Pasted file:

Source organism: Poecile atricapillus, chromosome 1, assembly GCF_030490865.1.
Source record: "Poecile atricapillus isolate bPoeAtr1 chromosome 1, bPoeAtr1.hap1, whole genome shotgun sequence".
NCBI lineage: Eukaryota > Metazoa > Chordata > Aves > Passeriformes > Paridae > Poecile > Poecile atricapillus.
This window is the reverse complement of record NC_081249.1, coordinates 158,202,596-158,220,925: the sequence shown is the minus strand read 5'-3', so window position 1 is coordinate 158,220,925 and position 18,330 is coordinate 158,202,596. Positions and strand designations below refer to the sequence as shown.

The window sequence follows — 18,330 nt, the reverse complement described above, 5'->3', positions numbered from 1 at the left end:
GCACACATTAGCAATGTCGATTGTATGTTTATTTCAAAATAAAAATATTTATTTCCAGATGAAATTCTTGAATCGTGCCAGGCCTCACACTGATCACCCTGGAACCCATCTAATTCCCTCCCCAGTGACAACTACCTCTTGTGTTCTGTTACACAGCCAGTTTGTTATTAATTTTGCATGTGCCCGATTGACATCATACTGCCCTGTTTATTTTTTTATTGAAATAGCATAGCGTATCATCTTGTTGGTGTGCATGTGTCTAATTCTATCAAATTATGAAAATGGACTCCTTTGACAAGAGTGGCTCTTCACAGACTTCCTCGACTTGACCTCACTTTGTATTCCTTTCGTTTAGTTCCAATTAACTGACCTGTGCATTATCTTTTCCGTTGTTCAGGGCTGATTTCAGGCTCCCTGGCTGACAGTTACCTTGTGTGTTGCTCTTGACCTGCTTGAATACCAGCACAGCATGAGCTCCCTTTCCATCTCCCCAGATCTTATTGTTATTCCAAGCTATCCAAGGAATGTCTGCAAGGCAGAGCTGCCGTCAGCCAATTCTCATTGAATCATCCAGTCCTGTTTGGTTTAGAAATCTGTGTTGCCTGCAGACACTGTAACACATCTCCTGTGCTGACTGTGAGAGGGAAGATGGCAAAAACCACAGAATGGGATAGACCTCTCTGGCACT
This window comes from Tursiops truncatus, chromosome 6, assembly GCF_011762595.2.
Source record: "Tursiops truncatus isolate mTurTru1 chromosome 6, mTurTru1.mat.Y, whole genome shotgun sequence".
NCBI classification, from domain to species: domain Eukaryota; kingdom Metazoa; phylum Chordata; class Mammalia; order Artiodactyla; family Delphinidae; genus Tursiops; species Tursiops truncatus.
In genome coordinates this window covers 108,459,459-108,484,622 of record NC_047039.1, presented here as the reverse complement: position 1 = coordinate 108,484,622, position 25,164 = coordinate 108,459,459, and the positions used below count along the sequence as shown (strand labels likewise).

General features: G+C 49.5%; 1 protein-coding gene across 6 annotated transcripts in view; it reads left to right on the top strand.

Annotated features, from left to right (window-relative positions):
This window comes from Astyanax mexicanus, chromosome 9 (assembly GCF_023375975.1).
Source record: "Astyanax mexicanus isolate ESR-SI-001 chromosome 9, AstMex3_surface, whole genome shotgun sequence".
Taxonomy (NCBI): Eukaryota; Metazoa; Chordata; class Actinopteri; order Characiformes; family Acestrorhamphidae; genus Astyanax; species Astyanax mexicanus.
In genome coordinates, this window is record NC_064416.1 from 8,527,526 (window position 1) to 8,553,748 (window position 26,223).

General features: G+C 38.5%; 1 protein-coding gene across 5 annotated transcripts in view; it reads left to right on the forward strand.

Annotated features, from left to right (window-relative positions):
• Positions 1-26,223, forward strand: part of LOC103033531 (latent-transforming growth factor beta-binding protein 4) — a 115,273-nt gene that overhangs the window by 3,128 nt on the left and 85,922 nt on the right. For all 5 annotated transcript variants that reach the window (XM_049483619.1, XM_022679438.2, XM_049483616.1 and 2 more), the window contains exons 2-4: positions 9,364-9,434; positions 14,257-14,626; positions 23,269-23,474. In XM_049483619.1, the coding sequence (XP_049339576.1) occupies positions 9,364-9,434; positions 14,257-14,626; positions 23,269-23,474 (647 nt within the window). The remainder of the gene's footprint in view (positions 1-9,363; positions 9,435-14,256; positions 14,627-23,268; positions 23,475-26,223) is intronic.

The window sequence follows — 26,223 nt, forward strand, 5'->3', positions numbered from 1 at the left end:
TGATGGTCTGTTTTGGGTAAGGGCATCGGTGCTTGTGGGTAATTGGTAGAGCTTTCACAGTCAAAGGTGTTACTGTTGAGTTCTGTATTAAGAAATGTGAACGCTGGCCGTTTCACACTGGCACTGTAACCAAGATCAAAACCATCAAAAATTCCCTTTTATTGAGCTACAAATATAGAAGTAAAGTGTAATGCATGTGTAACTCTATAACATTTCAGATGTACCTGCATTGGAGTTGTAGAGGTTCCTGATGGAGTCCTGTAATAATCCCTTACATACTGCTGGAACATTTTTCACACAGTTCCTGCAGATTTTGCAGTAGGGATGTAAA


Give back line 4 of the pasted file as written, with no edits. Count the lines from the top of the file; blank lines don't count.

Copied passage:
This window is the reverse complement of record NC_081249.1, coordinates 158,202,596-158,220,925: the sequence shown is the minus strand read 5'-3', so window position 1 is coordinate 158,220,925 and position 18,330 is coordinate 158,202,596. Positions and strand designations below refer to the sequence as shown.